BLDGBLOG writes about Nina Burleigh’s book about the French in Egypt during Napoleon, Mirage. In it, Burleigh mentions how each neighborhood in Cairo was walled off from each other. Only small gates, sometimes, just a single gate for a neighborhood interconnected the city. A city of cities if you will. Napoleon ordered that the entire city be mapped.
[I]t was deemed so daunting that at first the engineers hoped the order [to map Cairo] would be rescinded” – but, of course, “it was not.” Edme-François Jomard, the cartographer in charge of the project, wrote: “The city is almost entirely composed of very short streets and twisting alleys, with innumerable dead-ends. Each of these sections is closed by a gate, which the inhabitants open when they wish; as a result the interior of Cairo is very difficult to know.” Jomard, Burleigh writes, would spend his time “knocking on gates that hid whole neighborhoods.”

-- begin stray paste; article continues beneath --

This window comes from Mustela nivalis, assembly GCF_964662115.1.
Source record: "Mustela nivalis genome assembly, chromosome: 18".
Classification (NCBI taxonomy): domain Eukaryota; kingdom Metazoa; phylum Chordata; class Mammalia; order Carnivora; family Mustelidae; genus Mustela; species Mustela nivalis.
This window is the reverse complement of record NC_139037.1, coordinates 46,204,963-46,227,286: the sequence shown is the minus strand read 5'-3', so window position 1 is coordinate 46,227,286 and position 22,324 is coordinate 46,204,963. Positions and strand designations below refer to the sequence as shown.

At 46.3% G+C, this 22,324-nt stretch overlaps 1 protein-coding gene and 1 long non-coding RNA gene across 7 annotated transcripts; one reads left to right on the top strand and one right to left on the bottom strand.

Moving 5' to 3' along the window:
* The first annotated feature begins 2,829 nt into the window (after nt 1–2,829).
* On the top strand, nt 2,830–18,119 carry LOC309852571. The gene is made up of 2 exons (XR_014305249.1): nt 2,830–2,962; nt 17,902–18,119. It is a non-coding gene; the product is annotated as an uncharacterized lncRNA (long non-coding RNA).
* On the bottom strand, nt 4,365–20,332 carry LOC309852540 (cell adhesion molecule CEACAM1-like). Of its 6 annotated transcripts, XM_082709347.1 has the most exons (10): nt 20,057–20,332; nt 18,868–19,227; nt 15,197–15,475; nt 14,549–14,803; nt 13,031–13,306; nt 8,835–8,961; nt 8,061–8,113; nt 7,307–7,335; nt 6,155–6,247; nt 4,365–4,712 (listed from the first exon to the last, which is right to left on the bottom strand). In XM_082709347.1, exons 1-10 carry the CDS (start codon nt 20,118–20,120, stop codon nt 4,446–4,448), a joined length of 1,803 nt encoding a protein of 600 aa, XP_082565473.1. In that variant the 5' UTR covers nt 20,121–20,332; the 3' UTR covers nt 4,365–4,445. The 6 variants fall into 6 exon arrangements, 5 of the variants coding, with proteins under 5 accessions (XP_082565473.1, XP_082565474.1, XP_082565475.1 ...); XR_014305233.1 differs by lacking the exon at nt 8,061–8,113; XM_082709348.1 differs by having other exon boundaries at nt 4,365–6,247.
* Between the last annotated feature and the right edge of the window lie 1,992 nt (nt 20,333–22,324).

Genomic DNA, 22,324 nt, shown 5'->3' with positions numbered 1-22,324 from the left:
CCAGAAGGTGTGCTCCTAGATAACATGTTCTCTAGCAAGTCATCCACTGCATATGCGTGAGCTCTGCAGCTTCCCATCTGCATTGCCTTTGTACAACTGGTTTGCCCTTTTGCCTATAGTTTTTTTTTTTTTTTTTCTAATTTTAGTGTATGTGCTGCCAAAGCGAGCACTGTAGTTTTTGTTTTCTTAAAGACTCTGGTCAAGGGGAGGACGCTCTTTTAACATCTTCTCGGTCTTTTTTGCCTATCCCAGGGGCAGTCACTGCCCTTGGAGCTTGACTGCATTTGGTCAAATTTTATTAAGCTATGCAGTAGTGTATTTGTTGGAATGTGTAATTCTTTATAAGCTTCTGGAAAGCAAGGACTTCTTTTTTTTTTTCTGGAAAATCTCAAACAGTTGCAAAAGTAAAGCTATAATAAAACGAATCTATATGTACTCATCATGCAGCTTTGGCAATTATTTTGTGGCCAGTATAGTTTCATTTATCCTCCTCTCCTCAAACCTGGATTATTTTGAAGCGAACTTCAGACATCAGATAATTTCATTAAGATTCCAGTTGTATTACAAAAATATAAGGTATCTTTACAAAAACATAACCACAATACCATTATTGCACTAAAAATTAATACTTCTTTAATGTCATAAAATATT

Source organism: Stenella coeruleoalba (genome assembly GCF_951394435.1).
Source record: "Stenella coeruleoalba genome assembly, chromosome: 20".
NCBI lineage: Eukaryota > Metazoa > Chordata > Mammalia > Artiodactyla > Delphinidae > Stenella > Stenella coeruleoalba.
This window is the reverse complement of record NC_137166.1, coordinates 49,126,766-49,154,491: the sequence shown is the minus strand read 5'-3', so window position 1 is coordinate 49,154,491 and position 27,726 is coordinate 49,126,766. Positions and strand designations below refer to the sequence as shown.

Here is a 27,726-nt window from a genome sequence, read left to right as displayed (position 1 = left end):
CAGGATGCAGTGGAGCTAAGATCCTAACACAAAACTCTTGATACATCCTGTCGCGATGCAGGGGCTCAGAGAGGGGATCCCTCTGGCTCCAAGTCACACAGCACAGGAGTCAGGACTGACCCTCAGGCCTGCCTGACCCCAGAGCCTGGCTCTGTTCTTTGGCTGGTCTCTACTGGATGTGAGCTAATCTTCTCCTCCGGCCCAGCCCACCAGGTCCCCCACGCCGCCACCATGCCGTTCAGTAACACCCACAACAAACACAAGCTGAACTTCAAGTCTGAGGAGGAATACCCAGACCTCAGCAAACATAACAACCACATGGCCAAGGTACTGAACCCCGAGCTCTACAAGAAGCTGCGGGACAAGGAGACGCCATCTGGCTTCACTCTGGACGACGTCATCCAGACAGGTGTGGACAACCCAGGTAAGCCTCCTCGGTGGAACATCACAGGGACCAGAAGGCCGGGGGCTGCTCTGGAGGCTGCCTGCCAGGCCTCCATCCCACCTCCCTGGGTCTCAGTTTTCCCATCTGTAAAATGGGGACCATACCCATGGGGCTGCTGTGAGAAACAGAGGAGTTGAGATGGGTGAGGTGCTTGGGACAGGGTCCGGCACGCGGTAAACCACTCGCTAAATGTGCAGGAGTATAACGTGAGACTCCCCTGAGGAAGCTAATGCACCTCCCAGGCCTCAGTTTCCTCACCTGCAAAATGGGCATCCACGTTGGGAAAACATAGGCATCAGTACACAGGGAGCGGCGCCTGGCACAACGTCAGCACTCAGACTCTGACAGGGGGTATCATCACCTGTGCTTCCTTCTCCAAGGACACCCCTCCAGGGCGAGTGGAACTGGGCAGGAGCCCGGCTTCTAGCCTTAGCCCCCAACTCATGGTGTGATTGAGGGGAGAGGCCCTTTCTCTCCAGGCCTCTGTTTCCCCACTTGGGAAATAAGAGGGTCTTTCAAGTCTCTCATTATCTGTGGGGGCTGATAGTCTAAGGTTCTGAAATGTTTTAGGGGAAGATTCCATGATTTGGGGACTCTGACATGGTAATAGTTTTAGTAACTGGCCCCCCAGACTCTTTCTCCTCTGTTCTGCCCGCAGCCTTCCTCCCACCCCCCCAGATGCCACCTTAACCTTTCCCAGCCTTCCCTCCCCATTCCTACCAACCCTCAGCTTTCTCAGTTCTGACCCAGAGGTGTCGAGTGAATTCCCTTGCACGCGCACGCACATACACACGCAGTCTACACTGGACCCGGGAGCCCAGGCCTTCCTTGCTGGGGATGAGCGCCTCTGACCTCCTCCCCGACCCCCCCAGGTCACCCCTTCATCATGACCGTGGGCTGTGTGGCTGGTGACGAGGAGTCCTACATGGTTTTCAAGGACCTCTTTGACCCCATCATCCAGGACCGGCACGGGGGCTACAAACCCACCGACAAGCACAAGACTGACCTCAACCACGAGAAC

When I read this, I thought of two things. First, it sounds like 18th century Cairo was almost like Harry Potter’s Diagon Alley. Only if you knew where you were going, and knew the password, would the hidden areas be open to you. The other was the Forma Urbis Romae.
The Forma Urbis Romane was an detailed marble map of Rome circa 200 CE. It outlined every street, alley, doorway, and stairwell in the city. Not just public areas, but the internal plans to the buildings as well. Unfortunately, a majority of the map was destroyed and used for lime and other building materials. Today, only about 10% remains.
I’ve always had a soft sport of maps every since I was little. Whether the map was a real location, or a fictional one, a map always filled me with wonder. It was a window to an adventure. With a map, I’m prepared to go.